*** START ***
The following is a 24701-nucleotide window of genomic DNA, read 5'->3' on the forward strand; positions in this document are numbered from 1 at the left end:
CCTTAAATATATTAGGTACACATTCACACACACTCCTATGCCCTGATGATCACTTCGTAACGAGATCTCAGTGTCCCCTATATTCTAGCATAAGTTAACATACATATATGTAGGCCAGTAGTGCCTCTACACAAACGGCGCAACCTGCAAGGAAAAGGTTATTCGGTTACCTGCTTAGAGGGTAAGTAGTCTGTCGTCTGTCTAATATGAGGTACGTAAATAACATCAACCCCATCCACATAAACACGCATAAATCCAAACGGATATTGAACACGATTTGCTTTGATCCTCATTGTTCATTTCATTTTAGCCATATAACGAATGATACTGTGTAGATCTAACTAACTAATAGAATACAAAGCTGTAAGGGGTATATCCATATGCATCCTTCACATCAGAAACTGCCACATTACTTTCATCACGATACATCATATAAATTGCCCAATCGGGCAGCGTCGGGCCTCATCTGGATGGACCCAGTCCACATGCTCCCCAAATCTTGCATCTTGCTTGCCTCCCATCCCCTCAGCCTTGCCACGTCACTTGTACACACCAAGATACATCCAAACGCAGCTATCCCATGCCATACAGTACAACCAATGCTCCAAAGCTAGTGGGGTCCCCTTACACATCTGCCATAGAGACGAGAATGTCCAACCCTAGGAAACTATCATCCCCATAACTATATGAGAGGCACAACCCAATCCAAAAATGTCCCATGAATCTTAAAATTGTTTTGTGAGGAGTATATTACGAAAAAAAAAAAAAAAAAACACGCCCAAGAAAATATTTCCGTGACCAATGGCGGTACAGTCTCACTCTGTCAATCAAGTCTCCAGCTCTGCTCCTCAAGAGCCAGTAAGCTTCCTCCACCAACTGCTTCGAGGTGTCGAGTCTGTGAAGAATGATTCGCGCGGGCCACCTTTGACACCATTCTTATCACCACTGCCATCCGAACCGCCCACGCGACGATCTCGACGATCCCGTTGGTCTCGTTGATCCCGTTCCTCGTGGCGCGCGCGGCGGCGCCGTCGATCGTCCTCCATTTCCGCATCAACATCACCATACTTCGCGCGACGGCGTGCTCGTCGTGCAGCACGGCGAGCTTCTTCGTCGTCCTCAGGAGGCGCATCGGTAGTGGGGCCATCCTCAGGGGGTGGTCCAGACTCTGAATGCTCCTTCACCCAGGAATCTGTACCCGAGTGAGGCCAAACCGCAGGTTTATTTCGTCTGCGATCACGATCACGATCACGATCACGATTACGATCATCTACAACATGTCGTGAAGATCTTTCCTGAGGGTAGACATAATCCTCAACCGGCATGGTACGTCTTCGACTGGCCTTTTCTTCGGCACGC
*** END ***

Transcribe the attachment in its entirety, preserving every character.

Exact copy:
The following is a 24701-nucleotide window of genomic DNA, read 5'->3' on the forward strand; positions in this document are numbered from 1 at the left end:
CCTTAAATATATTAGGTACACATTCACACACACTCCTATGCCCTGATGATCACTTCGTAACGAGATCTCAGTGTCCCCTATATTCTAGCATAAGTTAACATACATATATGTAGGCCAGTAGTGCCTCTACACAAACGGCGCAACCTGCAAGGAAAAGGTTATTCGGTTACCTGCTTAGAGGGTAAGTAGTCTGTCGTCTGTCTAATATGAGGTACGTAAATAACATCAACCCCATCCACATAAACACGCATAAATCCAAACGGATATTGAACACGATTTGCTTTGATCCTCATTGTTCATTTCATTTTAGCCATATAACGAATGATACTGTGTAGATCTAACTAACTAATAGAATACAAAGCTGTAAGGGGTATATCCATATGCATCCTTCACATCAGAAACTGCCACATTACTTTCATCACGATACATCATATAAATTGCCCAATCGGGCAGCGTCGGGCCTCATCTGGATGGACCCAGTCCACATGCTCCCCAAATCTTGCATCTTGCTTGCCTCCCATCCCCTCAGCCTTGCCACGTCACTTGTACACACCAAGATACATCCAAACGCAGCTATCCCATGCCATACAGTACAACCAATGCTCCAAAGCTAGTGGGGTCCCCTTACACATCTGCCATAGAGACGAGAATGTCCAACCCTAGGAAACTATCATCCCCATAACTATATGAGAGGCACAACCCAATCCAAAAATGTCCCATGAATCTTAAAATTGTTTTGTGAGGAGTATATTACGAAAAAAAAAAAAAAAAAACACGCCCAAGAAAATATTTCCGTGACCAATGGCGGTACAGTCTCACTCTGTCAATCAAGTCTCCAGCTCTGCTCCTCAAGAGCCAGTAAGCTTCCTCCACCAACTGCTTCGAGGTGTCGAGTCTGTGAAGAATGATTCGCGCGGGCCACCTTTGACACCATTCTTATCACCACTGCCATCCGAACCGCCCACGCGACGATCTCGACGATCCCGTTGGTCTCGTTGATCCCGTTCCTCGTGGCGCGCGCGGCGGCGCCGTCGATCGTCCTCCATTTCCGCATCAACATCACCATACTTCGCGCGACGGCGTGCTCGTCGTGCAGCACGGCGAGCTTCTTCGTCGTCCTCAGGAGGCGCATCGGTAGTGGGGCCATCCTCAGGGGGTGGTCCAGACTCTGAATGCTCCTTCACCCAGGAATCTGTACCCGAGTGAGGCCAAACCGCAGGTTTATTTCGTCTGCGATCACGATCACGATCACGATCACGATTACGATCATCTACAACATGTCGTGAAGATCTTTCCTGAGGGTAGACATAATCCTCAACCGGCATGGTACGTCTTCGACTGGCCTTTTCTTCGGCACGC